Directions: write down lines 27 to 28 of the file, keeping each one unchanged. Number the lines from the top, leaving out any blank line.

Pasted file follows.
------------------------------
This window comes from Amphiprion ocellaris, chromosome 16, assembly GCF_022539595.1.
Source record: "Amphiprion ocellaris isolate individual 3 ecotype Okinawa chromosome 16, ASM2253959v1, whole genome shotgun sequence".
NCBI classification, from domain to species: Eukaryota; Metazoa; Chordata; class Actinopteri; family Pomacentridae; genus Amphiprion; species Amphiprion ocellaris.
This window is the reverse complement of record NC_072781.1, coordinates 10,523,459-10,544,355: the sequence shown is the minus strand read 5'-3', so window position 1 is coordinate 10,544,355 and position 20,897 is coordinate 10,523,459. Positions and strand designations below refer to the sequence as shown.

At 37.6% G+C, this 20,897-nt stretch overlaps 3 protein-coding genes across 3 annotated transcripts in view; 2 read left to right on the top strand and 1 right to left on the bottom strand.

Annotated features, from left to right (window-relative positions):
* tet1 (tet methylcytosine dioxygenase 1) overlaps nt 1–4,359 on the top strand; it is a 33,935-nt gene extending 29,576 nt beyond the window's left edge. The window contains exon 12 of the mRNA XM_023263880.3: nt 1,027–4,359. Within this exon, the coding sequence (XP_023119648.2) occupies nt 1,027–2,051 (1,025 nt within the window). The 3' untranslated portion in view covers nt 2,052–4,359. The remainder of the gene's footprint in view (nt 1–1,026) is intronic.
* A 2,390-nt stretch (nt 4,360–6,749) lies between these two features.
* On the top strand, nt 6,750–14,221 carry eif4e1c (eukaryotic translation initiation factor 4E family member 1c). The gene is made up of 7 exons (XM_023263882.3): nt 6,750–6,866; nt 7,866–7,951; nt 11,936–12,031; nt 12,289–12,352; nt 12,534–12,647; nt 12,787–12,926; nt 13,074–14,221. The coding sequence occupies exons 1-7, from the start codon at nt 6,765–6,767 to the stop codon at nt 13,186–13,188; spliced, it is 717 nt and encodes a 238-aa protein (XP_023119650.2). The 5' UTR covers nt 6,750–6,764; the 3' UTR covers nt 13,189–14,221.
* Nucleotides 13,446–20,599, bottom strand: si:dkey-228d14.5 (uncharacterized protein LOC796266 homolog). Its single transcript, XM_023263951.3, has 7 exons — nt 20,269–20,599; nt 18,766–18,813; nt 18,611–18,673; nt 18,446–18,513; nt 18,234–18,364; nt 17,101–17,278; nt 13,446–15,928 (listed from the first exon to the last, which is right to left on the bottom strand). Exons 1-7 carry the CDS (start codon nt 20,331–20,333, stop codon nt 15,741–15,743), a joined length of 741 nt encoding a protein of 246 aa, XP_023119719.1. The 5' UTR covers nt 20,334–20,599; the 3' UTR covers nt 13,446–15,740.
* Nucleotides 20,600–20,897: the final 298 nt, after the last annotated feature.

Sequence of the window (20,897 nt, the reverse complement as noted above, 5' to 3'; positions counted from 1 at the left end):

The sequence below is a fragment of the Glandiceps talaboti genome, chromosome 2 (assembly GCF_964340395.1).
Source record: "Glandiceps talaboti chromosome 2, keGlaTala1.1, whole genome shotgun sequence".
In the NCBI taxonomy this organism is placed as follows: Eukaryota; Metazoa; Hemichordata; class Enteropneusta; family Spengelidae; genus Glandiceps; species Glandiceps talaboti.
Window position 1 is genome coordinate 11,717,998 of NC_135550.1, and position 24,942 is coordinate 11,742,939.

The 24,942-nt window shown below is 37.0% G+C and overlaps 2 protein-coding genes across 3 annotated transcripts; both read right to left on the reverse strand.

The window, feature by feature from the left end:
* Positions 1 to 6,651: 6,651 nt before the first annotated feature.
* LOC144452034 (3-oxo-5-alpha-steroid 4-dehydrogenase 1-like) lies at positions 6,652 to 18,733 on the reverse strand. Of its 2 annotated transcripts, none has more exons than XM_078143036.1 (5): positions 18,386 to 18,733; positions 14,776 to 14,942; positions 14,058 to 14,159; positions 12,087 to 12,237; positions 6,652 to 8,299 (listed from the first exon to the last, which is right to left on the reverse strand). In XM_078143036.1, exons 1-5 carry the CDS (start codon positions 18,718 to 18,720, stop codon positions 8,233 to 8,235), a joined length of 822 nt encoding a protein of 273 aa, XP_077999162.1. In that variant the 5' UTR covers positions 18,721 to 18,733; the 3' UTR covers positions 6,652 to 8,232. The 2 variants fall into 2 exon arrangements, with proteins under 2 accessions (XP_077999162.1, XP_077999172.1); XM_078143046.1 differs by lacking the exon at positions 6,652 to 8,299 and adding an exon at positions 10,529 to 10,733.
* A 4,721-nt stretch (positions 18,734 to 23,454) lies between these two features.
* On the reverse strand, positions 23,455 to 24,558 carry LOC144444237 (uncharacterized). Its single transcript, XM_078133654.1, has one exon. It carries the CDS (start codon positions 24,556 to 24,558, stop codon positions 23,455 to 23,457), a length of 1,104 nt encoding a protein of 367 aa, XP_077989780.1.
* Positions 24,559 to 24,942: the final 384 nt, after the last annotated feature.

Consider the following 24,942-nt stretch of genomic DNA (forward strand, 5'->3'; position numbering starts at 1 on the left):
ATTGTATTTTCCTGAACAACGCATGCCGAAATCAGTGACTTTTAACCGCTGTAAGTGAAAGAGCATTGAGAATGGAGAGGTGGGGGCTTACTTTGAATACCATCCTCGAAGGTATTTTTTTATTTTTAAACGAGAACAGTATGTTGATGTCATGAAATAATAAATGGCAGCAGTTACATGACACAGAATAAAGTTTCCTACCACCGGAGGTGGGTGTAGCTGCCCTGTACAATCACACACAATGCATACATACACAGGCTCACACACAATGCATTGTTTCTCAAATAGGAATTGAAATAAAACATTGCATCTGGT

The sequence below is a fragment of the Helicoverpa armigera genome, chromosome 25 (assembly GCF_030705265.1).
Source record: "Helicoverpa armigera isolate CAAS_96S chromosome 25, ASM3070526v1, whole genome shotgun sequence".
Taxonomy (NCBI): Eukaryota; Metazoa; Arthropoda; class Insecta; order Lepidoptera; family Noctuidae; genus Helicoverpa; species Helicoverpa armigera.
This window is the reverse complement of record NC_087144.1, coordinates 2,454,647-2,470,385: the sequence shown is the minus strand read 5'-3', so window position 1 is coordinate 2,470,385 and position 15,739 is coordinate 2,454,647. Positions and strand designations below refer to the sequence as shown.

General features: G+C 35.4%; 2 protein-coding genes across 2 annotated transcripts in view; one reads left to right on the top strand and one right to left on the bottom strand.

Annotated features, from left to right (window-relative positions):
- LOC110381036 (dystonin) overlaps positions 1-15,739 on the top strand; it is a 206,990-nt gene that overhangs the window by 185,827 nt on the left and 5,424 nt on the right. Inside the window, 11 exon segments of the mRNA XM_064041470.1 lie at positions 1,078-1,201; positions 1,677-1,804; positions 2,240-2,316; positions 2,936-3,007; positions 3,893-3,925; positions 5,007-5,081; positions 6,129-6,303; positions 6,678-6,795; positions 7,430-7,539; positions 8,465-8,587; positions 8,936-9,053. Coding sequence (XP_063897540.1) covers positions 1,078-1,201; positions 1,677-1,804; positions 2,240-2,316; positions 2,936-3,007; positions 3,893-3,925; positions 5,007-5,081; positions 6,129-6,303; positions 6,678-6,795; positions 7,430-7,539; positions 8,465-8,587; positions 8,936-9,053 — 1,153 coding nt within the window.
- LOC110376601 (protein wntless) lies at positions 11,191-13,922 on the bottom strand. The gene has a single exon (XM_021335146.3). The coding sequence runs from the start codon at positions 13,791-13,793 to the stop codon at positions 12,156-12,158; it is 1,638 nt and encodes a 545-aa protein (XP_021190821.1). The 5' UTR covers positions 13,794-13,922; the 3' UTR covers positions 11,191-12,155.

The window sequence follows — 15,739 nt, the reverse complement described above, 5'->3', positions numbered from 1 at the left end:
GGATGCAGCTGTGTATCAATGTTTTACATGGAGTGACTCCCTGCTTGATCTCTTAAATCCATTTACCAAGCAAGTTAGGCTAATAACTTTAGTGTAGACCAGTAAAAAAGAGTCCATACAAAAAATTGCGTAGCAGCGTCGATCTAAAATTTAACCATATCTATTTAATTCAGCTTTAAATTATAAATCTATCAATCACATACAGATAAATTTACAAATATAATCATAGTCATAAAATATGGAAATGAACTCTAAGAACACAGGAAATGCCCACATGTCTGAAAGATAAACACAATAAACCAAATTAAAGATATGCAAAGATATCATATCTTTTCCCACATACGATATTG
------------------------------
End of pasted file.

Source record: "Helicoverpa armigera isolate CAAS_96S chromosome 25, ASM3070526v1, whole genome shotgun sequence".
Taxonomy (NCBI): Eukaryota; Metazoa; Arthropoda; class Insecta; order Lepidoptera; family Noctuidae; genus Helicoverpa; species Helicoverpa armigera.